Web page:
Home Prices Signals a Drop in Greater Toronto Area
The measures taken by the Ontario government to curb home prices in the area are reaping off as the average home price in the GTA drop by 6.2% in a period of a month and this indicates the beginning of a cool down in the market.
The fear of a Toronto housing bubble prompted the government to make moves to control the real estate market but despite the fact that cooling has begun in the GTA market, home prices are still higher than they previously were. Home prices are still beyond the reach of the average resident with home prices still at $863,910.
It won’t go without saying that Ontario Premier Kathleen Wynne’s introduction of new market regulations have helped to cut down on Toronto real estate market momentum. Since last year and earlier this year, the premier announced several laws including the 15$ foreign buyer’s tax and the tax on home constructed after 1991 which has help to cool the market.
The effects of these regulations were seen in the figures released for the month of May which indicated a 20.3% drop in home sales. For the month of May, only 10,196 homes were sold in the GTA in contrast to the 12,790 homes sold in May last year. In reverse, there was a 42.9% increase of homes listed in the market this May as opposed to the previous year. The increase of homes in the market has resulted to a drop in home prices.
It goes beyond saying that Ontario’s effort to make housing affordable for all residents is worthy of praise and has resulted to a positive reaction from both buyers and sellers.
In a note released by RBC Economics Research, it states that it will not be a shocker if the real estate market shifts to become a buyer’s market but this will not result to a market bubble as it simply indicates a shift in market behavior.
There was an increase in the sales of condominium homes as opposed to low-rise homes and this is partly because of an increase of supply in townhouses and single-detached homes.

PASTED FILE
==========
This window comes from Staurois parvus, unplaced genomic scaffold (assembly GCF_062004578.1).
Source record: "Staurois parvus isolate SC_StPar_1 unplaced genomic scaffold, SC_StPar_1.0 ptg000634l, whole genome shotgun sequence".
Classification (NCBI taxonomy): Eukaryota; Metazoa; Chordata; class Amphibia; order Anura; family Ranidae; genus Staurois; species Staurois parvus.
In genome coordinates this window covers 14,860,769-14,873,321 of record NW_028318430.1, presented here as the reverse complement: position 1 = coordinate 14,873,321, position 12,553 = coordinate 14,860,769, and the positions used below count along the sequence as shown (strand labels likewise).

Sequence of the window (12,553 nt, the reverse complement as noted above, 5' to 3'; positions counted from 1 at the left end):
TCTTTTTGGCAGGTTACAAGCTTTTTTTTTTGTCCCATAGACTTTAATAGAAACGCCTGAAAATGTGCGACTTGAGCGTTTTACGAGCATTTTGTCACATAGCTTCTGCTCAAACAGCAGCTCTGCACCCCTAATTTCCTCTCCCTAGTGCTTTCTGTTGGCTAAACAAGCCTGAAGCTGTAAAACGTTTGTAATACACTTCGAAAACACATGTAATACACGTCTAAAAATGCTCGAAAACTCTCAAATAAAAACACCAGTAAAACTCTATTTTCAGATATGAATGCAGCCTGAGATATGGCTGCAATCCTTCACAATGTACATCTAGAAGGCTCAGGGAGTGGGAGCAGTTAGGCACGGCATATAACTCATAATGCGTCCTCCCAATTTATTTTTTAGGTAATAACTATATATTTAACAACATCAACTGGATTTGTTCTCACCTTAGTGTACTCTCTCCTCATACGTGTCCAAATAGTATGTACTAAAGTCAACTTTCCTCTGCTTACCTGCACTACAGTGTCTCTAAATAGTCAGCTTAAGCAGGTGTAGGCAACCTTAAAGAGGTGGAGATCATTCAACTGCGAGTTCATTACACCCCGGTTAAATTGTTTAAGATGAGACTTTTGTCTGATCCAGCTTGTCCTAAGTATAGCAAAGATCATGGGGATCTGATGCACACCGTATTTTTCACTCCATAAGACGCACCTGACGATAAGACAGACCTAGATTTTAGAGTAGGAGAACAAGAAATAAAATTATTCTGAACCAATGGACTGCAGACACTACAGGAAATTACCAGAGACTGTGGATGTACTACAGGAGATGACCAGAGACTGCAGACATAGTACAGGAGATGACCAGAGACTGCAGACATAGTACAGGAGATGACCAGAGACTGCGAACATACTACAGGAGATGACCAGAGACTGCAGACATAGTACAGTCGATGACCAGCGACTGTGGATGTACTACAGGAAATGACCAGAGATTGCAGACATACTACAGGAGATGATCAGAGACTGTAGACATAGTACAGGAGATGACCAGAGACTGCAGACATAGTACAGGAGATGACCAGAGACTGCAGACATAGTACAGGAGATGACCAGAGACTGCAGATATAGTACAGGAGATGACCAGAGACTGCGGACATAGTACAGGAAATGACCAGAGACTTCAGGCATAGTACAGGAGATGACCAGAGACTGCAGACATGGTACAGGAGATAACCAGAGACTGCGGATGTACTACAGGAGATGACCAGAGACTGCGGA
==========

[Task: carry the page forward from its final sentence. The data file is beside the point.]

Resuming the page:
In Toronto it is a known fact that home prices are not only driven by an increase in income. There are other underlining factors responsible for the increase. In the space of 2012 and 2015, home prices increased by 30 with household incomes slightly increasing by 3%. But after the recession, home prices in the area have risen by 58% in Vancouver in a period of 4 years.
It was believed that the increase in foreign buyer’s participation in the real estate market was affecting market prices along with low interest rates, lack of supply and an increase in population. But it is very difficult to pin point the real culprit in the situation.
However if the tax on foreign buyers had very little effect on both Toronto and Vancouver real estate market, it can be concluded that foreign buyers played a very little role in affecting home prices. Or yet still, one can argue that the 15% tax is not enough to prevent foreign buyers from taking part in the market.
Home prices in the Vancouver real estate market have managed to bounce back after a slowdown in the market following the introduction of the tax.
Low interest rates in Toronto and Vancouver are hindering policy makers from making housing affordable but this is resulting to a high demand for homes which in turn is spiking up home prices.